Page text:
December is once more with us – the American festivals of Halloween and Thanksgiving now behind us. Hopefully, this year, with the restrictions forced on us by the pandemic, we will be able to see an easing of the rules and we will enjoy a family get-together. In Christian countries, we look forward to a joyful Christmas and then a fresh and happy new year, when, if we are lucky, we will enjoy a year of wonder and excitement, love and merriment and, for some, the ability to start towards a dream of their own.
Needless to say, as the year draws to a close and another begins, we will all have seen our share of sorrow, disappointment and even tragedy. But this month we should look forward, not back. Remember the bad times, by all means, but learn from them and strive for something better in the future.
Next year my blog will consist of a nice recipe, (For the eat part of my blog), a short story to read, and a dream to hold and try to pursue. After all, my blog is called ReadEatDream! I will continue to use the R.E.D. titles.
I hope you have enjoyed the art work I have presented throughout this year, and the short stories they have inspired. This story, for the festive season, is inspired by my friend, Annie Gabriel’s painting. She has also illustrated many of my children’s books.
There was laughter around the table as Judy lifted her glass and said “Some more please!”
Judy wasn’t known for drinking, but it was Christmas, and she had let her defenses down. Besides, after a year of feeling sorry for herself, the new year was coming, and it was a perfect time to make a fresh start.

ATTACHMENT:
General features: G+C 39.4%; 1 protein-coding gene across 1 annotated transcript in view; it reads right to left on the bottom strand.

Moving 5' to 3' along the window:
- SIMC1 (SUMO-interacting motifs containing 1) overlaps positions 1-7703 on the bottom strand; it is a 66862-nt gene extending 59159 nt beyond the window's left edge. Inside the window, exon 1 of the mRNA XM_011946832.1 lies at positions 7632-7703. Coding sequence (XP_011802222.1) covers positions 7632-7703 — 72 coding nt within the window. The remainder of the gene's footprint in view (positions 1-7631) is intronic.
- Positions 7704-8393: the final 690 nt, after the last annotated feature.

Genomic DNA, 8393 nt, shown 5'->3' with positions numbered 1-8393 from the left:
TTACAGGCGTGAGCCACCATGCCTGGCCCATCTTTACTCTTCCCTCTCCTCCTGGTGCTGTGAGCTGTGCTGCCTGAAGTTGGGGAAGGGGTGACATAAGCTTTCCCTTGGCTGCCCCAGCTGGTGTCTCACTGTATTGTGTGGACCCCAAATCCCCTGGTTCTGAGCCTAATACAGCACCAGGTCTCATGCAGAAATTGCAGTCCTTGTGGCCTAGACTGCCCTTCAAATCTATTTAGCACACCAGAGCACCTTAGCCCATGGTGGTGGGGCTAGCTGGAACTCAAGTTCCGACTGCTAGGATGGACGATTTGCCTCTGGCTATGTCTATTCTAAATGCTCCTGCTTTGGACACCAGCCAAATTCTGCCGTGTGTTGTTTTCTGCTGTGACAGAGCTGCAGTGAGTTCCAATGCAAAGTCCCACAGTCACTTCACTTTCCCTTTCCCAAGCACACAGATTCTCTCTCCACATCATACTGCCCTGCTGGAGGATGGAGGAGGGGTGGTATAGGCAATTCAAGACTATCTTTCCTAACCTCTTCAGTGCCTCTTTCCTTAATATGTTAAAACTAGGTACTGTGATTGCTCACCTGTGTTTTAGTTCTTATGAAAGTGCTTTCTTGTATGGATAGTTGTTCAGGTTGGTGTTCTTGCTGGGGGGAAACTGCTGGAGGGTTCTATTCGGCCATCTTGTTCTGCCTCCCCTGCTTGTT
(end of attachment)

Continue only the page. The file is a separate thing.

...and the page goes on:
Judy knew that her smile and her conversation hid a mountain of heartbreak. Her Mother had passed away during May, and she had felt so helpless as she had watched the life drained out of her. Cancer was such a horrible disease. Then her father had succumbed to a broken heart in September – he just couldn’t face a life without his wife.
To make matters worse, Judy had lost her job and her long-term boyfriend all in the same month as well. Dennis had said that he couldn’t cope with her depression, her constant tears and the way she had pushed him away in her grief. The fact that she had had so much time off at work caused the boss to suggest she take a long look at herself, take an extended holiday, and look for another job.
The party noise lifted to the next level and Judy sipped at the red wine, not particularly enjoying the taste. Entertaining and being entertained wasn’t within her comfort zone.
But she tried.
But Judy was amazed. Although she hadn’t forgotten, and never would, the traumas of the past year, she discovered that she could move on. She could be happy. She could enjoy life. That it wasn’t a betrayal of all that had gone before, but a celebration of her parents, a celebration of her life.
She knew that there would still be hard times ahead, but she decided as she smiled and raised her glass to the joy of the Christmas season, that she would learn to live again.
She felt a tap on her shoulder. A male voice interrupted her thoughts.
“You have such a nice smile.”
My chapter books for middle school children often have the theme of not giving up in them. For example ‘Petey’ tells of a bird left alone by jealous siblings having pushed him out of the nest. The environment is hostile, yet he has the will to survive.
Even my fantasy series about a wizard, Rosferado, tells of the re-education and hope of a bright future – more so in the 2nd book of the series – ‘Rosferado, wizard – Banished.’
These are available for $18AU plus postage – feel free to give me a message with your details so I know where to send it.